East Dunbartonshire Council has been criticised over its reluctance to work with private early learning and childcare providers as it prepares to meet the Scottish Government’s target of 1140 funded hours per child.
Just one year before the full roll-out of this major policy, independent providers are warning of a staffing crisis, according to the National Day Nurseries Association.
In a newly-published report, NDNA identified East Dunbartonshire Council as one of four Scottish local authorities which is not engaging with the private sector during the process of extending childcare and early years provision. This, they say, is contributing to a staffing crisis with a turnover much higher than the UK average.
Jane Malcolm, NDNA’s policy manager for Scotland, said: “East Dunbartonshire Council is one of only four local authorities that have told the Scottish Government they won’t be involving private and third sector nurseries in the phasing-in of 1140 hours of funded Early Learning and Childcare (ELC).
“This phasing-in period is an important opportunity to iron out any teething problems or difficulties ahead of the full roll-out in August 2020. NDNA Scotland has always recommended that councils include partner providers and have worked closely with COSLA to agree partnership principles of working. These included transparency, accountability and communication with childcare providers.
“Now that some areas are phasing in 1140 hours, we are concerned from our survey responses that it’s having a detrimental effect on the workforce – more and more staff are leaving for jobs in the maintained nurseries where phasing in is taking place.
“While East Dunbartonshire Council has not included partner providers in phasing in, it does appear to be happy to work with private and third sector providers. The council has created two support networks and invited nurseries to their recruitment and information events. When staff are leaving to work for council providers, they have tried to ease the burden for private nurseries by moving start dates where appropriate.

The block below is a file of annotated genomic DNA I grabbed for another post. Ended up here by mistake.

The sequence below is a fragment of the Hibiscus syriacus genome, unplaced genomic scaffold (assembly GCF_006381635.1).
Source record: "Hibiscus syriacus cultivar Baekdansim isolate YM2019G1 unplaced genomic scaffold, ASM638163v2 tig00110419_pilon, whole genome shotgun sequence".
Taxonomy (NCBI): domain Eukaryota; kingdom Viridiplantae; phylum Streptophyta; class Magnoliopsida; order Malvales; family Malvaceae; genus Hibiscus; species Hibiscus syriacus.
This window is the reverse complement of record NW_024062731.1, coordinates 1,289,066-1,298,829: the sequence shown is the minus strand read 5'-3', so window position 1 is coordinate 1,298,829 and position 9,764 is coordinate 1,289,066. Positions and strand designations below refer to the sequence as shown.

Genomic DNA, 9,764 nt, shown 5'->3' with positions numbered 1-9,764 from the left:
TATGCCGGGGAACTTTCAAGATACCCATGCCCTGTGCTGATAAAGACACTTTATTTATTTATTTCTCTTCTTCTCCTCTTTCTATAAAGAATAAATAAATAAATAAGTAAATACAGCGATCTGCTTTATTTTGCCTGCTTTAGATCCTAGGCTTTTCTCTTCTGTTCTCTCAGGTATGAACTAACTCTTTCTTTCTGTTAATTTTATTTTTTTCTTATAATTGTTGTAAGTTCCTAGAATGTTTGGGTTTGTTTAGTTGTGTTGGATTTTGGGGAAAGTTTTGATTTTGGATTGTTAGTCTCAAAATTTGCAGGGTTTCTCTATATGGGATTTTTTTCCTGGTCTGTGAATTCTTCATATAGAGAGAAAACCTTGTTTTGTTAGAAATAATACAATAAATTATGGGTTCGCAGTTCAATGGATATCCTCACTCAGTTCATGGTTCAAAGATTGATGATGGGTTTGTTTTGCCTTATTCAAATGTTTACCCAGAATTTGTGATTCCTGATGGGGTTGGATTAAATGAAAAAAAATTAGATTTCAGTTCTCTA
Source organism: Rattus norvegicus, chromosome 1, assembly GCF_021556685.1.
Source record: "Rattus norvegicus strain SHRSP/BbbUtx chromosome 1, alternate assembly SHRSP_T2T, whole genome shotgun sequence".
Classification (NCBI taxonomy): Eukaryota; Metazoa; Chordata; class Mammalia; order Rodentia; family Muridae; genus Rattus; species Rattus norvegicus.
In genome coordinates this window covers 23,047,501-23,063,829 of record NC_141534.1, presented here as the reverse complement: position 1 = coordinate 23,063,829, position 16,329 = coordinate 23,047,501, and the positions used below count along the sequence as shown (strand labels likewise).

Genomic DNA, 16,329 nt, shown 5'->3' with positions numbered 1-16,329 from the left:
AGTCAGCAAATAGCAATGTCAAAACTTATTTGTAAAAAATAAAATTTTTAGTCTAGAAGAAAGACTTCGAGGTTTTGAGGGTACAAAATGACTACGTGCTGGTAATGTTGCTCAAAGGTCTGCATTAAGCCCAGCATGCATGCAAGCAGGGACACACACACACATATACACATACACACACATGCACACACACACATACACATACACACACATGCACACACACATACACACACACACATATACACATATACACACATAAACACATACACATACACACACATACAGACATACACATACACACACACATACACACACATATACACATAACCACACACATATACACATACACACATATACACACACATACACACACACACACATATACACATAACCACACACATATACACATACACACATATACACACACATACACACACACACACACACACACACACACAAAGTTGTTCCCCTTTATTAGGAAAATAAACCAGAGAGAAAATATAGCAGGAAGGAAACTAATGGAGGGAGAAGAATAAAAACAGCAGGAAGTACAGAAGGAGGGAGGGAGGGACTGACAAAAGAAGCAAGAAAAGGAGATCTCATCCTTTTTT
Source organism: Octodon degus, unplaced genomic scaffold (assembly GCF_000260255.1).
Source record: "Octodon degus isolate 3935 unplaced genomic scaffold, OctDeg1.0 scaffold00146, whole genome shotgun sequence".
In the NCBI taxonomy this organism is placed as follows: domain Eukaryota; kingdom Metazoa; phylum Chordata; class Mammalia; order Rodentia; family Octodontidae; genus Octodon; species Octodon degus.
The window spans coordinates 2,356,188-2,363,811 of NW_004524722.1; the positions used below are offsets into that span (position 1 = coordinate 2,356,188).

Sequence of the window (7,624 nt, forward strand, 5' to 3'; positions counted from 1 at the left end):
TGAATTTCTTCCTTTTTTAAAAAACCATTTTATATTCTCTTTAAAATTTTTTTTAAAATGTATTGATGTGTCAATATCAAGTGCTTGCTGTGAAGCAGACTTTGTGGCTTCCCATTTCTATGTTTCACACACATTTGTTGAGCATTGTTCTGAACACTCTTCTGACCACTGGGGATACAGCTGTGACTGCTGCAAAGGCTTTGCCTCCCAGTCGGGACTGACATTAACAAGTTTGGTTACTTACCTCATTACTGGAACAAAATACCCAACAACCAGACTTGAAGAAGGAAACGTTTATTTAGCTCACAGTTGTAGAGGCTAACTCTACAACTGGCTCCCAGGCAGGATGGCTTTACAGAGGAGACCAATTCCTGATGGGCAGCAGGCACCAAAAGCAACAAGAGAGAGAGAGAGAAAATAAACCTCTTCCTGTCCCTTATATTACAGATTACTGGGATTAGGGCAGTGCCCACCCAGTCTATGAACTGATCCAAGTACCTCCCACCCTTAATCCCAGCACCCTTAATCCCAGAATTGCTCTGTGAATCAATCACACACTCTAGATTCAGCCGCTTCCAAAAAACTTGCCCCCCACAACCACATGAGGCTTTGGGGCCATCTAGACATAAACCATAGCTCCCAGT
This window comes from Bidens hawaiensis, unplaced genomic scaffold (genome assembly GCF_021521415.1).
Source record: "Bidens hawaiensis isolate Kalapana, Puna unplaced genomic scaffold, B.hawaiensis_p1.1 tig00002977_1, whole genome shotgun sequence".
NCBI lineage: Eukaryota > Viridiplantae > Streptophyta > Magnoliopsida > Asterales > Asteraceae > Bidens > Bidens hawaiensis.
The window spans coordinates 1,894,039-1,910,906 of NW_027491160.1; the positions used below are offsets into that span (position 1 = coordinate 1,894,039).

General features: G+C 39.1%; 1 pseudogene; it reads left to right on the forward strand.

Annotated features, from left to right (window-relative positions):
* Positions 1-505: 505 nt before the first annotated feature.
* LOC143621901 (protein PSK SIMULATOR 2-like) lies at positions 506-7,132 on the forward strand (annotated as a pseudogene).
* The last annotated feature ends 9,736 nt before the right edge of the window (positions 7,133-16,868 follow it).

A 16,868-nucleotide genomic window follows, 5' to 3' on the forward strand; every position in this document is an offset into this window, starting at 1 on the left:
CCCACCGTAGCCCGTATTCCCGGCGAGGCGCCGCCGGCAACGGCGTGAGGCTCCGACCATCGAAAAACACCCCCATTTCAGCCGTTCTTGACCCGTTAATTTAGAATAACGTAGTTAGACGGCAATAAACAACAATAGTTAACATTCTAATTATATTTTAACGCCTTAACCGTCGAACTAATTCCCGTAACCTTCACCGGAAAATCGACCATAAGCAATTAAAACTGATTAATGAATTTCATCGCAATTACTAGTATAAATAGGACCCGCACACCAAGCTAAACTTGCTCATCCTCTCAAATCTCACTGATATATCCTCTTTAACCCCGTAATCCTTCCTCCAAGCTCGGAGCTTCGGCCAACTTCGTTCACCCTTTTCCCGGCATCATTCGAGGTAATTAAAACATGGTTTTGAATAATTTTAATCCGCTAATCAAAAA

“But we would urge the council to explore any opportunity to involve private and voluntary providers who can offer all-year flexibility for working families and already play a vital role in delivering funded ELC.”
Ann Davie, the council’s depute chief executive for education, people and business, said: “East Dunbartonshire’s approach to phasing in the new additional hours has focussed on our four Place areas – Hillhead, Twechar, Lennoxtown and Auchinairn. This enabled us to run pilots over the last year with families in line with our Place regeneration programmes.
“This has prioritised areas of deprivation and enabled us to implement a
revised delivery model.
“We are working with the funded providers in our area to support them to deliver the expansion from August 2020. We recognise the challenges that they face and have discussed the implementation and phasing with them.
“Each provider received a grant to support improvement in their facilities and we increased the funded rate to £5.31 from August 2019. This is a significant increase and is one of the highest rates paid by any local authority. This will allow them to make improvements to be able to deliver 1140 hours when it is implemented next year.
“As we enter the final 12 months of planning for the expansion in hours we
will continue this close working and offer as much support as possible.”